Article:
## CryptoDB

### Paper: Simple and Efficient Asynchronous Byzantine Agreement with Optimal Resilience

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Abstract: | Consider a completely asynchronous network consisting of n parties where every two parties are connected by a private channel. An adversary A_t with unbounded computing power actively controls at most t < n / 3 parties in Byzantine fashion. In these settings, we say that \pi is a $t$-resilient, $(1-\epsilon)$-terminating Asynchronous Byzantine Agreement (ABA) protocol, if $\pi$ satisfies all the properties of Byzantine Agreement (BA) in asynchronous settings tolerating A_t and terminates (i.e every honest party terminates $\pi$) with probability at least $(1-\epsilon)$. In this work, we present a new $t$-resilient, $(1-\epsilon)$-terminating ABA protocol which privately communicates O(C n^{5} \kappa) bits and A-casts O(C n^{5} \kappa) bits, where $\epsilon = 2^{-O(\kappa)$ and C is the expected running time of the protocol. Here A-Cast is a primitive in asynchronous world, allowing a party to send the same value to all the other parties. Hence A-Cast in asynchronous world is the parallel notion of broadcast in synchronous world. Moreover, conditioned on the event that our ABA protocol terminates, it does so in constant expected time; i.e., C = O(1). Our ABA protocol is to be compared with the only known $t$-resilient, $(1-\epsilon)$-terminating ABA protocol of \cite{CanettiSTOC93} in the same settings, which privately communicates O(C n^{11} \kappa^{4}) bits and A-casts O(C n^{11} \kappa^2 \log(n)) bits, where $\epsilon = 2^{-O(\kappa)} and C = O(1). So our ABA achieves a huge gain in communication complexity in comparison to the ABA of \cite{CanettiSTOC93}, while keeping all other properties in place. In another landmark work, in PODC 2008, Abraham et. al \cite{DolevAsynchronousBAPODC2008} proposed a $t$-resilient, $1$-terminating (called as almost-surely terminating in \cite{DolevAsynchronousBAPODC2008}) ABA protocol which communicates O(C n^{6} \log{n}) bits and A-casts O(C n^{6} \log{n}) bits. But ABA protocol of Abraham et. al. takes polynomial (C = O(n^2)) expected time to terminate. Hence the merits of our ABA protocol over the ABA of Abraham et. al. are: (i) For any \kappa < n^3 \log{n}, our ABA is better in terms of communication complexity (ii) conditioned on the event that our ABA protocol terminates, it does so in constant expected time (the constant is independent of n, t and \kappa), whereas ABA of Abraham et. al. takes polynomial expected time. However, it should be noted that our ABA is only $(1-\epsilon)$-terminating whereas ABA of Abraham et al. is almost-surely terminating. Summing up, in a practical scenario where a faster and communication efficient ABA protocol is required, our ABA fits the bill better than ABA protocols of \cite{CanettiSTOC93,DolevAsynchronousBAPODC2008}. For designing our ABA protocol, we present a novel and simple asynchronous verifiable secret sharing (AVSS) protocol which significantly improves the communication complexity of the only known AVSS protocol of \cite{CanettiSTOC93} in the same settings. We believe that our AVSS can be used in many other applications for improving communication complexity and hence is of independent interest. |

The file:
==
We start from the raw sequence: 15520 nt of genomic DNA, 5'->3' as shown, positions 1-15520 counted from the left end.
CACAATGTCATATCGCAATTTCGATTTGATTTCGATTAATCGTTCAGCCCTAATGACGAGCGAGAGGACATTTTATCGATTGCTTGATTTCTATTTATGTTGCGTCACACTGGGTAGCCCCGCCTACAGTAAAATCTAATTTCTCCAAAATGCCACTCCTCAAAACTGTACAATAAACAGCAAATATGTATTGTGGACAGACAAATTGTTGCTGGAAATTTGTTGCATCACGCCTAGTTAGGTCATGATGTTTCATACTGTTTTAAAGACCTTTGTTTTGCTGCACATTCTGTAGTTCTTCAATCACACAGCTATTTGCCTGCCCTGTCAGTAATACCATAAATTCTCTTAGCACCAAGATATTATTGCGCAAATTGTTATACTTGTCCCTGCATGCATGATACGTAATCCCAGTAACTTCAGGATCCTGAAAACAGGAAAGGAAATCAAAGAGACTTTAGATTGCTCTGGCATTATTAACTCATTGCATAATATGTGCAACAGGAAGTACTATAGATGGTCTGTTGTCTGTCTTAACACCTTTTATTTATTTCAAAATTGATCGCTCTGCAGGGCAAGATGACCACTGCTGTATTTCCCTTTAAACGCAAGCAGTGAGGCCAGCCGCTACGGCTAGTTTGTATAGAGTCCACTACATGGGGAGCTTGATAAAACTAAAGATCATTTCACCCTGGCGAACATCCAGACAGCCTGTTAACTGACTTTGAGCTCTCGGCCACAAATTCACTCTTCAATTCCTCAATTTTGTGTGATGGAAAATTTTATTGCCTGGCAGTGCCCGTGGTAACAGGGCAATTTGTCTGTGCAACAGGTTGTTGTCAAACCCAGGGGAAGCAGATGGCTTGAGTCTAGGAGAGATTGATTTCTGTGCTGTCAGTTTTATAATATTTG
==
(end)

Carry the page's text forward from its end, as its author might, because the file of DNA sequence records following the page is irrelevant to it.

##### BibTeX

@misc{eprint-2008-18158, title={Simple and Efficient Asynchronous Byzantine Agreement with Optimal Resilience}, booktitle={IACR Eprint archive}, keywords={foundations /}, url={http://eprint.iacr.org/2008/424}, note={ arpitapatra_10@yahoo.co.in 14285 received 1 Oct 2008, last revised 9 Feb 2009}, author={Arpita Patra and Ashish Choudhary and C. Pandu Rangan}, year=2008 }